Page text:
It is certainly possible to achieve global economic rebalancing in the absence of cooperative agreement. China will likely appreciate its currency as a means of warding off inflation. The United States will likely address its borrowing as a means of warding off potential future debt crises. Yet the unwillingness to strike a cooperative bargain will make these changes politically more difficult, at least in the West. It will undercut the plausibility of using the G20 as a forum to address concerns and will increase the likelihood of bilateral conflict, as through US currency legislation.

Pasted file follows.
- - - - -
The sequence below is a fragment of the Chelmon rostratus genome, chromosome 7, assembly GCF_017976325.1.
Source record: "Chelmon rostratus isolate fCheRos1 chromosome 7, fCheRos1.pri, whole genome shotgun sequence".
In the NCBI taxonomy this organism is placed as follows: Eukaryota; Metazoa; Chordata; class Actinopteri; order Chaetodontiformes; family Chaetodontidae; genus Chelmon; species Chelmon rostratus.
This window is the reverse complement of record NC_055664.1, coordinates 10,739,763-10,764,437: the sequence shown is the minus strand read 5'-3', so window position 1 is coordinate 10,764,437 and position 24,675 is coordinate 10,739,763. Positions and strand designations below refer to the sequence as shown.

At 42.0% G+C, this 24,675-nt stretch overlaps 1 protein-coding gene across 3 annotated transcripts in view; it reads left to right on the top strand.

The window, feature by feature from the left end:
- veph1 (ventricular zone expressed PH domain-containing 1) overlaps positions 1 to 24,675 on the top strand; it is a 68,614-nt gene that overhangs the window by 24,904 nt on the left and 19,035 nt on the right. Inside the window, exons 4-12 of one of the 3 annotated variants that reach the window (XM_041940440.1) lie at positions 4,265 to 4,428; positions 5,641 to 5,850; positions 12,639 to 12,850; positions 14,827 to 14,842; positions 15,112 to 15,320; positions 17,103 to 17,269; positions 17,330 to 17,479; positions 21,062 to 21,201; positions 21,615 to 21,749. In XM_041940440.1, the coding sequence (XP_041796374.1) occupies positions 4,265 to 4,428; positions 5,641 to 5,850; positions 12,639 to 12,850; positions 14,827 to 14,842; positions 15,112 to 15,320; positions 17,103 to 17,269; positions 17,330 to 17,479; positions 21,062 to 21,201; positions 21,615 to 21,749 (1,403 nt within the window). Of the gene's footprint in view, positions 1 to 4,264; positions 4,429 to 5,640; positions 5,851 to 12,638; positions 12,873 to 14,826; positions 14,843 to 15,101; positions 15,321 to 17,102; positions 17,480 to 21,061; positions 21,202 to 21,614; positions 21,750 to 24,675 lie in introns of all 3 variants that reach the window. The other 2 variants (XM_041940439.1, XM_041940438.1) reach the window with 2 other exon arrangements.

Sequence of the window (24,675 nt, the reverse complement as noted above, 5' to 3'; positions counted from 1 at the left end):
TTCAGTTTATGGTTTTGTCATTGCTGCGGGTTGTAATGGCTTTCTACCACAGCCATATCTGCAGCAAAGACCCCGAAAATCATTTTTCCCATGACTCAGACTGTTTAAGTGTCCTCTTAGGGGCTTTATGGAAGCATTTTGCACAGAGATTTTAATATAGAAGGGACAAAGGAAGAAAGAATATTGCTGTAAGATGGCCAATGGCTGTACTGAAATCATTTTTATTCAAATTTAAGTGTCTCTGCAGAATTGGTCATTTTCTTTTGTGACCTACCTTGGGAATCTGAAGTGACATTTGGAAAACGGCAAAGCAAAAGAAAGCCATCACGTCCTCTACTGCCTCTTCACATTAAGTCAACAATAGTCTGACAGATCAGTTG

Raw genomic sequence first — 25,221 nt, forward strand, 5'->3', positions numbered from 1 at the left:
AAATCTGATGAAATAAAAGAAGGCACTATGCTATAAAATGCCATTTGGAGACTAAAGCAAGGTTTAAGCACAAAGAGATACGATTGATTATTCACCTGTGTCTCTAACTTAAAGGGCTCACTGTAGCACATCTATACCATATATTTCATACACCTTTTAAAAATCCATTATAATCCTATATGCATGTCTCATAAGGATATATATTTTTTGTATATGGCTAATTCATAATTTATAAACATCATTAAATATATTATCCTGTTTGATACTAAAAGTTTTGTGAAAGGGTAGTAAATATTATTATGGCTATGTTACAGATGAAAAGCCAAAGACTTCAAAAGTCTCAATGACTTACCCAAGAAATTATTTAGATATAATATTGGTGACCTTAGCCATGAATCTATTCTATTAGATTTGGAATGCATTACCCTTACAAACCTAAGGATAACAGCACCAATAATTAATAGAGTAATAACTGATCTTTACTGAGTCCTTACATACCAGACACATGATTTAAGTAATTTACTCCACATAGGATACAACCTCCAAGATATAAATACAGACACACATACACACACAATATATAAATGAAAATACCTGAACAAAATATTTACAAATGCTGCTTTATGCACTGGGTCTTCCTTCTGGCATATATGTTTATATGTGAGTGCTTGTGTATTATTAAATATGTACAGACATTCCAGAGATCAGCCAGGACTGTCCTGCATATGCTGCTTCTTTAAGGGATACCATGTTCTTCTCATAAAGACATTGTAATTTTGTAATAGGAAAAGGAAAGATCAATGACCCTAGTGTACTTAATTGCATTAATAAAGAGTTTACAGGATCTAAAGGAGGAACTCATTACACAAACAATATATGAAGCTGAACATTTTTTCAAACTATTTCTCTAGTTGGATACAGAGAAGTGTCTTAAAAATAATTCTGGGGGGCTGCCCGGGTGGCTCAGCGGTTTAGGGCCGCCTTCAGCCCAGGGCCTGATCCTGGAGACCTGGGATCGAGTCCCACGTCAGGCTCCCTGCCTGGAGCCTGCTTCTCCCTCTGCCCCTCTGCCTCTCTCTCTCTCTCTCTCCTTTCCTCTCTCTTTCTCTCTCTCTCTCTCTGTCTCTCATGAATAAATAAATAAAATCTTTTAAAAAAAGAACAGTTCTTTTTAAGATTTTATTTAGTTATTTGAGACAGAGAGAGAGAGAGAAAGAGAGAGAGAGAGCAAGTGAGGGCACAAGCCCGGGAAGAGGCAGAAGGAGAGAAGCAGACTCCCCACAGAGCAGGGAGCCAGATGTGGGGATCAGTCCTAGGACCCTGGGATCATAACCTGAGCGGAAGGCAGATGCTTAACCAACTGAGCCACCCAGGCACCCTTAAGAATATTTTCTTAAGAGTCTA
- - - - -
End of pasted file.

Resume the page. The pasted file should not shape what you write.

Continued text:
The weighty expectations that this week’s Cannes summit will serve to save the world economy are undercut by key participants’ unwillingness to take difficult steps, as promised in past communiqués. All of the G20 participants are subject to domestic political constraints, although the nature of those constraints can differ markedly across very different political systems. If domestic politics offer little or no reward for cooperative behavior and reciprocal concessions, there is little hope for significant progress from global summitry.
The views expressed in this article are the author's own and do not necessarily reflect Fair Observer’s editorial policy.